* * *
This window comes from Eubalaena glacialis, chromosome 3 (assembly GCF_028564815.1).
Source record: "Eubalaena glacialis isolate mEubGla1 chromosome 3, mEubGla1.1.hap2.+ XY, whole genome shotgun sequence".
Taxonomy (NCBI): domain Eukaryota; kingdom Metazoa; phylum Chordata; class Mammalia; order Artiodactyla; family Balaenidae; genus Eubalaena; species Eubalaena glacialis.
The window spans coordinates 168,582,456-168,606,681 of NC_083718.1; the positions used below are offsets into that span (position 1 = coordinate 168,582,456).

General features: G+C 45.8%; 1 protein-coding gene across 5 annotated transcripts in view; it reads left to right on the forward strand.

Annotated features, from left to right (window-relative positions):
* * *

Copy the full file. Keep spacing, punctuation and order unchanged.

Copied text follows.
This window comes from Eubalaena glacialis, chromosome 3 (assembly GCF_028564815.1).
Source record: "Eubalaena glacialis isolate mEubGla1 chromosome 3, mEubGla1.1.hap2.+ XY, whole genome shotgun sequence".
Taxonomy (NCBI): domain Eukaryota; kingdom Metazoa; phylum Chordata; class Mammalia; order Artiodactyla; family Balaenidae; genus Eubalaena; species Eubalaena glacialis.
The window spans coordinates 168,582,456-168,606,681 of NC_083718.1; the positions used below are offsets into that span (position 1 = coordinate 168,582,456).

General features: G+C 45.8%; 1 protein-coding gene across 5 annotated transcripts in view; it reads left to right on the forward strand.

Annotated features, from left to right (window-relative positions):